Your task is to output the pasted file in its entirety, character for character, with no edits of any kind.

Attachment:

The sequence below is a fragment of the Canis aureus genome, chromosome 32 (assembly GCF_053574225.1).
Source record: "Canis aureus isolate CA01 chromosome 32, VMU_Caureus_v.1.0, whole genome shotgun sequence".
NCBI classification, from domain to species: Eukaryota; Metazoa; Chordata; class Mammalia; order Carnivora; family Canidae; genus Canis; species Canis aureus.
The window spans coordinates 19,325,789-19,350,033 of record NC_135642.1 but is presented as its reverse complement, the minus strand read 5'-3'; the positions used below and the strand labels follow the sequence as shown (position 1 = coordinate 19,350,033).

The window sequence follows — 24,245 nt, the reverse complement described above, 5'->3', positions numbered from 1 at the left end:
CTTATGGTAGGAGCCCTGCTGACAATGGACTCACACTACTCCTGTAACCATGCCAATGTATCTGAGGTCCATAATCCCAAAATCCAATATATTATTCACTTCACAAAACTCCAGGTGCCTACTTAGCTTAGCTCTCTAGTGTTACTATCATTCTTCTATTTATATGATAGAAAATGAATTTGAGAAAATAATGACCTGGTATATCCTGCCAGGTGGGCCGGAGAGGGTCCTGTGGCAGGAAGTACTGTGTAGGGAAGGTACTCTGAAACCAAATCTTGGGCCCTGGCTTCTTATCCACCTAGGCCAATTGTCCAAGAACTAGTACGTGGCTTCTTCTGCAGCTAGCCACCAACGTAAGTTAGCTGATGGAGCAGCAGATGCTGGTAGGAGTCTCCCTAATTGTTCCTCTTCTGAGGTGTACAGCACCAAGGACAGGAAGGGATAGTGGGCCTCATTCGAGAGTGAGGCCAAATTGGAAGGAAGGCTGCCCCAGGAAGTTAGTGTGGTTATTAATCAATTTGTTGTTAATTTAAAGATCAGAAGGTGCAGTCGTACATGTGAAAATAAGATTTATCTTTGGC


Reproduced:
The sequence below is a fragment of the Canis aureus genome, chromosome 32 (assembly GCF_053574225.1).
Source record: "Canis aureus isolate CA01 chromosome 32, VMU_Caureus_v.1.0, whole genome shotgun sequence".
NCBI classification, from domain to species: Eukaryota; Metazoa; Chordata; class Mammalia; order Carnivora; family Canidae; genus Canis; species Canis aureus.
The window spans coordinates 19,325,789-19,350,033 of record NC_135642.1 but is presented as its reverse complement, the minus strand read 5'-3'; the positions used below and the strand labels follow the sequence as shown (position 1 = coordinate 19,350,033).

The window sequence follows — 24,245 nt, the reverse complement described above, 5'->3', positions numbered from 1 at the left end:
CTTATGGTAGGAGCCCTGCTGACAATGGACTCACACTACTCCTGTAACCATGCCAATGTATCTGAGGTCCATAATCCCAAAATCCAATATATTATTCACTTCACAAAACTCCAGGTGCCTACTTAGCTTAGCTCTCTAGTGTTACTATCATTCTTCTATTTATATGATAGAAAATGAATTTGAGAAAATAATGACCTGGTATATCCTGCCAGGTGGGCCGGAGAGGGTCCTGTGGCAGGAAGTACTGTGTAGGGAAGGTACTCTGAAACCAAATCTTGGGCCCTGGCTTCTTATCCACCTAGGCCAATTGTCCAAGAACTAGTACGTGGCTTCTTCTGCAGCTAGCCACCAACGTAAGTTAGCTGATGGAGCAGCAGATGCTGGTAGGAGTCTCCCTAATTGTTCCTCTTCTGAGGTGTACAGCACCAAGGACAGGAAGGGATAGTGGGCCTCATTCGAGAGTGAGGCCAAATTGGAAGGAAGGCTGCCCCAGGAAGTTAGTGTGGTTATTAATCAATTTGTTGTTAATTTAAAGATCAGAAGGTGCAGTCGTACATGTGAAAATAAGATTTATCTTTGGC